As I’ve mentioned, I have been spending the last month up here in Pennsylvania. I initially thought that I could wait until I got back to Florida to order my insulin, but that didn’t work out. So on Thursday evening I called to re order my insulin….but there were not any refills left.
Well here is the first issue. After my last visit to the endo they faxed prescriptions for test strips and insulin, so how is there 2 strip refills left but no insulin? That didnt make any sense to me but no worries let’s move on.
It was late on Thursday so my doc office was closed so I had to wait until Friday morning to get the renewed RX sent in.
I was running low on insulin so I figured that I would request the RX to be sent to a local retail pharmacy so that I can pick it up on Friday or maybe Saturday since Optum wouldn’t deliver it until Monday.
When I went to the retail pharmacy they told me they didn’t have enough to fill the order so there wouldn’t be enough until Monday.
Ok still no worries because I have enough until then.
So yesterday I went to the retail pharmacy to pick up my one into insulin order finally and she said, “ok that will be $110″
Huh, excuse me? $110 that’s supposed to be $10 or $30 at most. Apparently there is a $100 deductible on retail pharmacy prescription but not mail order. Well, there’s no way I was paying $110 for one month because I don’t ever use retail so that $100 will just be a waste.
Ok now it’s getting time to worry.
I called in to Optum RX to get the mail order filled instead of the retail and only need to pay the $25 for 90 days like usual.
I know that Optum RX has a 24 hour order processing policy but really, how long does it take to process an insulin order.
Well as I’m sure you guessed the order didn’t process and ship yesterday so now it will ship today and won’t be delivered until tomorrow.
So now I have a 90 day supply coming to me tomorrow but I don’t have enough insulin to get me by till tomorrow so I asked if there was a way to get one vial of insulin to get me through till tomorrow.
Their answer… Yes you can pick up the vial from the retail pharmacy and we will grant an override but you will need to pay the $100 deductible. Well thank you very much but that doesn’t help me at all because that’s what started this whole damn thing.
This is just ridiculous. I know it’s the policy and I know it’s the rules but I do not use retail and will not the rest of the year but I need to pay the $100 deductible for 24 hours of insulin.
I am fortunate enough to be able to pay the $100 deductible because I have no choice but what if I didn’t. What if I couldn’t afford the deductible, how would I get my insulin? That one emergency vial of insulin is a hell of a lot cheaper than the trip to the ER that it will cause.
I am being charged $25 for 16 vials of insulin but I need to pay $110 for one emergency vial?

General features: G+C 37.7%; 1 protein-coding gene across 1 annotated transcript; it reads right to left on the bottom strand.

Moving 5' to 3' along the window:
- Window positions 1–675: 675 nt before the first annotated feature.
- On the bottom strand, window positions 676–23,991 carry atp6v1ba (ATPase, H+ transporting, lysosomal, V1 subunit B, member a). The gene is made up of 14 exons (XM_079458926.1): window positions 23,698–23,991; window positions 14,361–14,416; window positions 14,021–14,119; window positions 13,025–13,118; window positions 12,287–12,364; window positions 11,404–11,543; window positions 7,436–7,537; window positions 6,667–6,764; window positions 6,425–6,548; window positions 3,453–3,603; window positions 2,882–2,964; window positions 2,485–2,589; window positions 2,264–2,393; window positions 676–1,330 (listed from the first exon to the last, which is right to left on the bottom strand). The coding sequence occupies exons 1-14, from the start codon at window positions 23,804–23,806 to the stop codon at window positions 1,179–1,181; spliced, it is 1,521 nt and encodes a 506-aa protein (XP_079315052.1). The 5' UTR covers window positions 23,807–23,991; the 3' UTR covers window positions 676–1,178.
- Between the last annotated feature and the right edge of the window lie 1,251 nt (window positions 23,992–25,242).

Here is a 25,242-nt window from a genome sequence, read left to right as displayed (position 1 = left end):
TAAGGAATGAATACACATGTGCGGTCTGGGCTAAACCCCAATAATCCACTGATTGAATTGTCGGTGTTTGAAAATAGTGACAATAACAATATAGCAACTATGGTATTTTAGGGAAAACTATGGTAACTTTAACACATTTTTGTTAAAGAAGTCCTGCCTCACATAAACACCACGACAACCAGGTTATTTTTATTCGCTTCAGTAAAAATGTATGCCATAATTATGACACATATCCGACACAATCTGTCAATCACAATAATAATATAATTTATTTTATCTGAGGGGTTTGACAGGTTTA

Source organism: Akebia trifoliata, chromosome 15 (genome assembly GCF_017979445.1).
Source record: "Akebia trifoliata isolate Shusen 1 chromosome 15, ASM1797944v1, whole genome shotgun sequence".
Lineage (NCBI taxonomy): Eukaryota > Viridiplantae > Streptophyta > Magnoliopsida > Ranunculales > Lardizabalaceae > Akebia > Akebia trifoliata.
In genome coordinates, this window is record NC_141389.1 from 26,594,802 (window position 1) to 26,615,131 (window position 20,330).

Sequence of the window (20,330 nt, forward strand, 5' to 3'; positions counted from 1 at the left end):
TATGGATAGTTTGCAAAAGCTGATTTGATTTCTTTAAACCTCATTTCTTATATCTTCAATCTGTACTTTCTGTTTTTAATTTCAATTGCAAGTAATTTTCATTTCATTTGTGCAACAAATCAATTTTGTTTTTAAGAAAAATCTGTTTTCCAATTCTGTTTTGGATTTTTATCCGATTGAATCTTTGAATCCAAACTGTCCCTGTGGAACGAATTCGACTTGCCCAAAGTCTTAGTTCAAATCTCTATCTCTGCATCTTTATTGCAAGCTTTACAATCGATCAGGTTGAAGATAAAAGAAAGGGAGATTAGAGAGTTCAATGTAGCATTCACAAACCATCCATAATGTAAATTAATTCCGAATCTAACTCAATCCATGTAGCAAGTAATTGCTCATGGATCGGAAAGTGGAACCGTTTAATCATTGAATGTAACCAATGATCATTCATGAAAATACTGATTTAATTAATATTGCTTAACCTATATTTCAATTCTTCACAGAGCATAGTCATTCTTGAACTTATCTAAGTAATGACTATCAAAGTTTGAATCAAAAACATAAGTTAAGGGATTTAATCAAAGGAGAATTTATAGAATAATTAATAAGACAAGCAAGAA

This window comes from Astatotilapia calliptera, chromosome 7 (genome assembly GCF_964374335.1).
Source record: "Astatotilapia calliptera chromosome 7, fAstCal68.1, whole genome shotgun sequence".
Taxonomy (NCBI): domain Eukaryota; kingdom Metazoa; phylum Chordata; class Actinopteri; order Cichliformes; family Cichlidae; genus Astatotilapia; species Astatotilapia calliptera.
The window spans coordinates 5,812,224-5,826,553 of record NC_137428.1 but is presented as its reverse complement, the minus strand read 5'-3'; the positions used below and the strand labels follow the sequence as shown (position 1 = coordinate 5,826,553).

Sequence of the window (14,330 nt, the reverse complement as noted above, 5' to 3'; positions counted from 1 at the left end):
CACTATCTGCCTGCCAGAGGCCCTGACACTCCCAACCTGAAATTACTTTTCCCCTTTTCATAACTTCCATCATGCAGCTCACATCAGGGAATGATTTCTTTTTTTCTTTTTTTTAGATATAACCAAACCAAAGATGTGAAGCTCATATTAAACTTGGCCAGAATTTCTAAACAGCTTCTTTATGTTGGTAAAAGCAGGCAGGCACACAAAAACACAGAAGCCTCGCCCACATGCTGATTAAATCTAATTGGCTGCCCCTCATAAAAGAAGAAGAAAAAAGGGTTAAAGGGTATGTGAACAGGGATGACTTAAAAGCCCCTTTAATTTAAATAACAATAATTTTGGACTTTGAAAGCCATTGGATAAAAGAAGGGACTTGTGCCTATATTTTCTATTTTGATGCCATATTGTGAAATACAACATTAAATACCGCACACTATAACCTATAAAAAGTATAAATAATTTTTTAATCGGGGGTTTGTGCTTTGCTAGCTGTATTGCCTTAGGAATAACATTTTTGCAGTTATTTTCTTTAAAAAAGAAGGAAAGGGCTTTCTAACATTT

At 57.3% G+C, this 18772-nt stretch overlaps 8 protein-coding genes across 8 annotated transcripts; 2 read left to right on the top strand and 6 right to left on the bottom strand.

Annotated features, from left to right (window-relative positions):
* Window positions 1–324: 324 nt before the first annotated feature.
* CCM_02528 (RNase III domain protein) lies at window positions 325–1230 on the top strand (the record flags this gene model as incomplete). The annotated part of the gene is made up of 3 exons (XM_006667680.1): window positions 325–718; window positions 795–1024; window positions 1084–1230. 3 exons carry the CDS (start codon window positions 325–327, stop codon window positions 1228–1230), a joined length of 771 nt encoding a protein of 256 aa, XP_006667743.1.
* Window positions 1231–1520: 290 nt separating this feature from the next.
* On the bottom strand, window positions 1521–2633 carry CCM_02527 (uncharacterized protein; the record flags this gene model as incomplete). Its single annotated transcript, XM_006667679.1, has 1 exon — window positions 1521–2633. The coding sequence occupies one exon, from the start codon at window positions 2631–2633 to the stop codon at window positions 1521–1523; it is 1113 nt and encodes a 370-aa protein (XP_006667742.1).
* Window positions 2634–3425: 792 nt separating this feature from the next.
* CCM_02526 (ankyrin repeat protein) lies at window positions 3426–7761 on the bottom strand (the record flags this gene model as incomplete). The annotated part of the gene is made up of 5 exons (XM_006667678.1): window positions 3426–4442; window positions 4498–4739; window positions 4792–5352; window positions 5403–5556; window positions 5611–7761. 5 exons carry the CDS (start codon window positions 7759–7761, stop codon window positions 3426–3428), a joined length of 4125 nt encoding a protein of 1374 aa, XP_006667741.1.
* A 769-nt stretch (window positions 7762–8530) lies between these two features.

I have been with UHC and Optum for well over a year and they can see that I haven’t filled any retail RX so it’s not like I am trying to get over on them some how.
At the end of the day I am grateful to have the insurance and only needing to pay the little amount that I do. I went 2 years with no health insurance so I know the feeling of spending $100 for just one vial, but this is why I pay several hundred a month for insurance.
Something needs to change for emergency situations.
For the last few weeks I have been visiting my family in Pennsylvania. This is where my diabetes all started 10 years ago when I was diagnosed before moving to Florida. This trip is part of my summer work-cation since my wife is a teacher and I can work from anywhere with wi-fi. I normally come to PA for only a week at a time but this is the longest time period that I’ve spent up here in 10 years.
Before leaving for the trip, it took me a while to make sure that I had all the supplies that I needed. I also made sure that I set calendar reminders for any refills that I will need because when I’m up here with friends and family, the memory tends to slip because there is so much fun stuff going on.
Since I’ve been home, I’ve still been wearing my Medtronic 530G because I am finishing up my trial with them. I have not been very good with wearing my sensor however. When I take the sensor off, I have been taking a 3-4 day break in between instead of putting it right back on. I have also been taking a day break in between each infusion set change because I just need that break.
As I mentioned yesterday, I have been going through a burnout phase where I just couldn’t take anything additional diabetes related other than my daily management, and even that was becoming annoying. Since my large weight gain over the last 2 years, infusion sets just fall off like nothing, so it has become very annoying that I go through 4-5 infusion sets a week at times. Taking the day off in between changes has really made that feeling go away and helps me deal with an infusion set falling off if it does.